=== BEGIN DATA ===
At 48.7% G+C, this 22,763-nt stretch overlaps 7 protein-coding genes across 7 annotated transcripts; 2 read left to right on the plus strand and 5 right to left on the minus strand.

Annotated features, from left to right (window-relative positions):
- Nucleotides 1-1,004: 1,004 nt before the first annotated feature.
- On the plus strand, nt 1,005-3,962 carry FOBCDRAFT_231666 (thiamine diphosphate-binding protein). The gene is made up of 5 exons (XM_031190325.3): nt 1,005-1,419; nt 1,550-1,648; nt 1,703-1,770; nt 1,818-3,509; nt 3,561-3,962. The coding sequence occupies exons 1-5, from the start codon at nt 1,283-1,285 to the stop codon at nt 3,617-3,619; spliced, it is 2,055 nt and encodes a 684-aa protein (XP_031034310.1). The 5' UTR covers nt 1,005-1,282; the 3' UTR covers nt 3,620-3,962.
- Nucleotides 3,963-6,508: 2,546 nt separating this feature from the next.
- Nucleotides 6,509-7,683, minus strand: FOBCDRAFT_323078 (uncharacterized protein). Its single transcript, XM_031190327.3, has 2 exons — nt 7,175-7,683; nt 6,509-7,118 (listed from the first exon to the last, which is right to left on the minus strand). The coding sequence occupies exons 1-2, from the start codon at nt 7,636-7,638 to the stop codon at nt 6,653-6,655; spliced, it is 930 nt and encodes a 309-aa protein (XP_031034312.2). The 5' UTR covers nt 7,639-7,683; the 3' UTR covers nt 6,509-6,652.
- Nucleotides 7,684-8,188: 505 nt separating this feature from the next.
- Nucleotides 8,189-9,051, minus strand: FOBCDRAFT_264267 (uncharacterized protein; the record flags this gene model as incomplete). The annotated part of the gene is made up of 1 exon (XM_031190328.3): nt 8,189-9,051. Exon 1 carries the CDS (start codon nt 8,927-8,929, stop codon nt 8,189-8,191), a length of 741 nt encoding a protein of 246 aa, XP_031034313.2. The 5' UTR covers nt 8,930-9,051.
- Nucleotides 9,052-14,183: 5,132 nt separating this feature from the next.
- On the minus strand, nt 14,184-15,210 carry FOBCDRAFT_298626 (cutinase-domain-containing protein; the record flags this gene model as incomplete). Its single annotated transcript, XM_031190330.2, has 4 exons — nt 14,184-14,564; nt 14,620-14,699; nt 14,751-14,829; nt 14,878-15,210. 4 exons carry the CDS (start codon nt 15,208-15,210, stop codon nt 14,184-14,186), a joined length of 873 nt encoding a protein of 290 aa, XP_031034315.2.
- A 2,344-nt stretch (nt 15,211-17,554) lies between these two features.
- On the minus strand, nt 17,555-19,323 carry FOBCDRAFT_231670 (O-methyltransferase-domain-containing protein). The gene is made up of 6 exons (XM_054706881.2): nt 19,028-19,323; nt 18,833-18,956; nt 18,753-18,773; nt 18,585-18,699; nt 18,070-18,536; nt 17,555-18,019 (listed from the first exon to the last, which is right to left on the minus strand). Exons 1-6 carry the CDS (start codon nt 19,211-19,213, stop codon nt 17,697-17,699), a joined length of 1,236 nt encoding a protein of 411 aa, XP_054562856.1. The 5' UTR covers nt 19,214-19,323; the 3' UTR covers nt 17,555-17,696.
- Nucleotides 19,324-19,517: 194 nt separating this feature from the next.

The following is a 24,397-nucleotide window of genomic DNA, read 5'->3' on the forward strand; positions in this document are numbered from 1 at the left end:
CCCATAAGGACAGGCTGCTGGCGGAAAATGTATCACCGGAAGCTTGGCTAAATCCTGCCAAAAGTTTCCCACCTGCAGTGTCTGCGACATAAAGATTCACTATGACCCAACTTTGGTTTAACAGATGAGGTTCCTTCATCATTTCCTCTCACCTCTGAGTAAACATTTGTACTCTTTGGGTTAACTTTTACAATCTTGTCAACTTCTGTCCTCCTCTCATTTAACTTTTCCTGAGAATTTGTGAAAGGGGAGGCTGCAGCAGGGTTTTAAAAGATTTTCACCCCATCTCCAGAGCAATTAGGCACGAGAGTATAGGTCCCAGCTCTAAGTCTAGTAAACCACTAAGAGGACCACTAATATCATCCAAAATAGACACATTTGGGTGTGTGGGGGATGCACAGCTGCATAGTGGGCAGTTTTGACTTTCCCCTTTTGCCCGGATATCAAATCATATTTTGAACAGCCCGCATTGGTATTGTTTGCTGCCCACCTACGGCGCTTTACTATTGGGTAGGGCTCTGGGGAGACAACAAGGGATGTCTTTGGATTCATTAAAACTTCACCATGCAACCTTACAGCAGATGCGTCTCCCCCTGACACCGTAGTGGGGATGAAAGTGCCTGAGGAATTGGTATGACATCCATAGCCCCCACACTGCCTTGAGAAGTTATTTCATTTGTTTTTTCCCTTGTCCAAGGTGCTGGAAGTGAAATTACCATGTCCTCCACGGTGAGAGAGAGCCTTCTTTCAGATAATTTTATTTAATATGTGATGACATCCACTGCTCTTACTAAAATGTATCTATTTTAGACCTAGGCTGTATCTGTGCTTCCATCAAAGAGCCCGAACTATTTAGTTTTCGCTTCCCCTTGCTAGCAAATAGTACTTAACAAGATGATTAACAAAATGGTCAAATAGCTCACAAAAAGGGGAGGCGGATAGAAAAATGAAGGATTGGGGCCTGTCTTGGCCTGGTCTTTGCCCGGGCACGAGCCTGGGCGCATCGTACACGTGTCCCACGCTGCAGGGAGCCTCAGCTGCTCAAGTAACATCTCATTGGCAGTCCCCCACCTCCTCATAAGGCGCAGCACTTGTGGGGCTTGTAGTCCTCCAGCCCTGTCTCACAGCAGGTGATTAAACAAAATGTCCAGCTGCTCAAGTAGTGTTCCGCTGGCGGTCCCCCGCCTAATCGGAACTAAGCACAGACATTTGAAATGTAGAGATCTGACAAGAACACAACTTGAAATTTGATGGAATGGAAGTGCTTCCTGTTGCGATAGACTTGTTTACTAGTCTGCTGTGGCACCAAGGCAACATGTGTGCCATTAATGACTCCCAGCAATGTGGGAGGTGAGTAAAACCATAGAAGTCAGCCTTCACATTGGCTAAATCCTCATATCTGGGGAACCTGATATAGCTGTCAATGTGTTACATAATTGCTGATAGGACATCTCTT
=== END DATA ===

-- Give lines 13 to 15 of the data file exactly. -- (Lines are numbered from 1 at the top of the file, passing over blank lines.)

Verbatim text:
- Nucleotides 19,324-19,517: 194 nt separating this feature from the next.

The following is a 24,397-nucleotide window of genomic DNA, read 5'->3' on the forward strand; positions in this document are numbered from 1 at the left end:
CCCATAAGGACAGGCTGCTGGCGGAAAATGTATCACCGGAAGCTTGGCTAAATCCTGCCAAAAGTTTCCCACCTGCAGTGTCTGCGACATAAAGATTCACTATGACCCAACTTTGGTTTAACAGATGAGGTTCCTTCATCATTTCCTCTCACCTCTGAGTAAACATTTGTACTCTTTGGGTTAACTTTTACAATCTTGTCAACTTCTGTCCTCCTCTCATTTAACTTTTCCTGAGAATTTGTGAAAGGGGAGGCTGCAGCAGGGTTTTAAAAGATTTTCACCCCATCTCCAGAGCAATTAGGCACGAGAGTATAGGTCCCAGCTCTAAGTCTAGTAAACCACTAAGAGGACCACTAATATCATCCAAAATAGACACATTTGGGTGTGTGGGGGATGCACAGCTGCATAGTGGGCAGTTTTGACTTTCCCCTTTTGCCCGGATATCAAATCATATTTTGAACAGCCCGCATTGGTATTGTTTGCTGCCCACCTACGGCGCTTTACTATTGGGTAGGGCTCTGGGGAGACAACAAGGGATGTCTTTGGATTCATTAAAACTTCACCATGCAACCTTACAGCAGATGCGTCTCCCCCTGACACCGTAGTGGGGATGAAAGTGCCTGAGGAATTGGTATGACATCCATAGCCCCCACACTGCCTTGAGAAGTTATTTCATTTGTTTTTTCCCTTGTCCAAGGTGCTGGAAGTGAAATTACCATGTCCTCCACGGTGAGAGAGAGCCTTCTTTCAGATAATTTTATTTAATATGTGATGACATCCACTGCTCTTACTAAAATGTATCTATTTTAGACCTAGGCTGTATCTGTGCTTCCATCAAAGAGCCCGAACTATTTAGTTTTCGCTTCCCCTTGCTAGCAAATAGTACTTAACAAGATGATTAACAAAATGGTCAAATAGCTCACAAAAAGGGGAGGCGGATAGAAAAATGAAGGATTGGGGCCTGTCTTGGCCTGGTCTTTGCCCGGGCACGAGCCTGGGCGCATCGTACACGTGTCCCACGCTGCAGGGAGCCTCAGCTGCTCAAGTAACATCTCATTGGCAGTCCCCCACCTCCTCATAAGGCGCAGCACTTGTGGGGCTTGTAGTCCTCCAGCCCTGTCTCACAGCAGGTGATTAAACAAAATGTCCAGCTGCTCAAGTAGTGTTCCGCTGGCGGTCCCCCGCCTAATCGGAACTAAGCACAGACATTTGAAATGTAGAGATCTGACAAGAACACAACTTGAAATTTGATGGAATGGAAGTGCTTCCTGTTGCGATAGACTTGTTTACTAGTCTGCTGTGGCACCAAGGCAACATGTGTGCCATTAATGACTCCCAGCAATGTGGGAGGTGAGTAAAACCATAGAAGTCAGCCTTCACATTGGCTAAATCCTCATATCTGGGGAACCTGATATAGCTGTCAATGTGTTACATAATTGCTGATAGGACATCTCTT